On April 1, the new California $20-per-hour minimum wage for fast-food workers went into effect. In signing the bill, California Gov. Gavin Newsom rejected the view that such a wage hike—25% above the state’s current minimum wage—hurts teenagers who disproportionately benefit from fast-food jobs and for whom this becomes their entry into the job market.

Newsom said: “That’s a romanticized version of a world that doesn’t exist. We have the opportunity to reward that contribution, reward that sacrifice and stabilize an industry.”

In 2019, The New York Times editorial board echoed the theme:

The simplistic view that minimum-wage laws cause unemployment commanded such a broad consensus in the 1980s that this editorial board came out against the federal minimum in 1987, calling it ‘an idea whose time has passed,’ and citing as evidence ‘a virtual consensus among economists.’ The old critique is still put forward regularly by the restaurant industry and other major employers of low-wage workers …

A groundbreaking study published in 1993 by the economists David Card and Alan Krueger examined a minimum-wage rise in New Jersey by comparing fast-food restaurants there and in an adjacent part of Pennsylvania. It found no impact on employment.

The 2019 New York Times editorial board has done a 180-degree turn from what its board wrote in a 1987 opinion piece headlined “The Right Minimum Wage: $0.00″:

… [T]here’s a virtual consensus among economists that the minimum wage is an idea whose time has passed. Raising the minimum wage by a substantial amount would price working poor people out of the job market …

A higher minimum would undoubtedly raise the living standard of the majority of low-wage workers who could keep their jobs. That gain, it is argued, would justify the sacrifice of the minority who became unemployable. The argument isn’t convincing. Those at greatest risk from a higher minimum would be young, poor workers, who already face formidable barriers to getting and keeping jobs.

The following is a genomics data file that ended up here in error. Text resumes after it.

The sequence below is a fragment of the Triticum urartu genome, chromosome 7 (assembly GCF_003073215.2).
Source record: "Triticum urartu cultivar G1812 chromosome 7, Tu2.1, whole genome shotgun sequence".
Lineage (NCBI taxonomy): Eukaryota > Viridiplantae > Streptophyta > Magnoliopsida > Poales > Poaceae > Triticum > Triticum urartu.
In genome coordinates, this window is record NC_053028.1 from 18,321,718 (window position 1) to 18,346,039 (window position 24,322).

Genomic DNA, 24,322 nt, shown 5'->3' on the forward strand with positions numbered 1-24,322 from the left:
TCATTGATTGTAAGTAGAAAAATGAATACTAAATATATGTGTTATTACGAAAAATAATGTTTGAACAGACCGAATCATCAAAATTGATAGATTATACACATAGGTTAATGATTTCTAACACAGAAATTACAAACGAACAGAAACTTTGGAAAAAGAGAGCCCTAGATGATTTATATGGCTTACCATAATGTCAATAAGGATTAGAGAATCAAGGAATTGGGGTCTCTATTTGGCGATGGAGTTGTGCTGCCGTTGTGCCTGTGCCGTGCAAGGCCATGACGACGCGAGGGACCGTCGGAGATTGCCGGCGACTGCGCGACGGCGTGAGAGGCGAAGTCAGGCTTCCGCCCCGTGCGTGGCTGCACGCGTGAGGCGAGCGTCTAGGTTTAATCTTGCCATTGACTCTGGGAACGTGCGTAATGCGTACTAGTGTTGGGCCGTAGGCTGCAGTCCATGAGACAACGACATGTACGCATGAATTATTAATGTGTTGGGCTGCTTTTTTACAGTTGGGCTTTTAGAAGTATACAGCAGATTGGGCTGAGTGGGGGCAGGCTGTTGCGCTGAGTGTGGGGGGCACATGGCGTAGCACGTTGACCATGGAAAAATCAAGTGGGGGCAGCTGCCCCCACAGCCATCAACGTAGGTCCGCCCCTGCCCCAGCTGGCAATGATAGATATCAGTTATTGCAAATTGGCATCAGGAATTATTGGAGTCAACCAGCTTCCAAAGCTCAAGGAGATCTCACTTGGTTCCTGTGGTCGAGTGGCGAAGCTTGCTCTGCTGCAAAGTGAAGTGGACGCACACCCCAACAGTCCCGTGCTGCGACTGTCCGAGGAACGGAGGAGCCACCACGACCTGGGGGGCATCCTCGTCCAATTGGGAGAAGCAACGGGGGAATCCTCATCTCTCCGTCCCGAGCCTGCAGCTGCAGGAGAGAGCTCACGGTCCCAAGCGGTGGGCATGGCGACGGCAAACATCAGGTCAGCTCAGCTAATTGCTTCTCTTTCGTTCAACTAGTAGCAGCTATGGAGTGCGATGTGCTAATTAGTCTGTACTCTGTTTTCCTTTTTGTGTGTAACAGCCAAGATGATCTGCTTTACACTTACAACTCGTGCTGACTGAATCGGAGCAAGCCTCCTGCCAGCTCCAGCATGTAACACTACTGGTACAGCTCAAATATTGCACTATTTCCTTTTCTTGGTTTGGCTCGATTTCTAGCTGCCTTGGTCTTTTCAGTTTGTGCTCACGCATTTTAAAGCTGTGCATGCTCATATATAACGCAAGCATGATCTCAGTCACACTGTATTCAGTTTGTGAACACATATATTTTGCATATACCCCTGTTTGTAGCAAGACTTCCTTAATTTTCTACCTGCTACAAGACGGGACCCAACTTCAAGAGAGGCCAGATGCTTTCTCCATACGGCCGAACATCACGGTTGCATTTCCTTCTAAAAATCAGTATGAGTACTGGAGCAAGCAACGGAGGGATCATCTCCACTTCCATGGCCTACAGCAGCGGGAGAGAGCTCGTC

In a 1973 interview, Nobel prizewinner in economics Milton Friedman said, “I’ve often said the minimum-wage rate is the most anti-Negro law on the books.”

Now the “groundbreaking” Card-Krueger study referred to in The New York Times 2019 editorial did, in fact, refute the consensus among economists that government-imposed minimum-wage increases cause unemployment and higher prices and give added incentive to cut labor costs through automation.

But about the study, The New York Times’ own columnist, economist and Nobel winner Paul Krugman, wrote:

Indeed, much-cited studies by two well-regarded labor economists, David Card and Alan Krueger, find that where there have been more or less controlled experiments; for example, when New Jersey raised minimum wages, but Pennsylvania did not, the effects of the increase on employment have been negligible or even positive.

Exactly what to make of this result is a source of great dispute. Card and Krueger offered some complex theoretical rationales, but most of their colleagues are unconvinced; the centrist view is probably that minimum wages ‘do,’ in fact, reduce employment.

Krugman now supports a minimum wage.

Other economists attacked the “groundbreaking study” noting that its researchers simply asked employers whether they hired more or fewer workers after the minimum-wage hike. When, however, the same employers were asked to provide payroll records, it turned out the state with the higher minimum wage saw lower employment relative to the adjacent state that did not raise its minimum wage. This confirmed the consensus view that those hurt the most are the so-called unskilled, and that many of these would-be workers are the very same black and brown liberals like The New York Times editorial board purports to care about.

Ohio University economist Lowell Galloway examined the study and denounced it:

The Card-Krueger study is still cited because it is useful politically. … It still has legs because the minimum-wage notion is an idea that just will not die. You cannot put it to rest by any amount of evidence demonstrating its problems. Whenever people want to believe something strongly enough, any study that supports that belief—no matter how bad it is—will be accepted.

But enough about Newsom and The New York Times.



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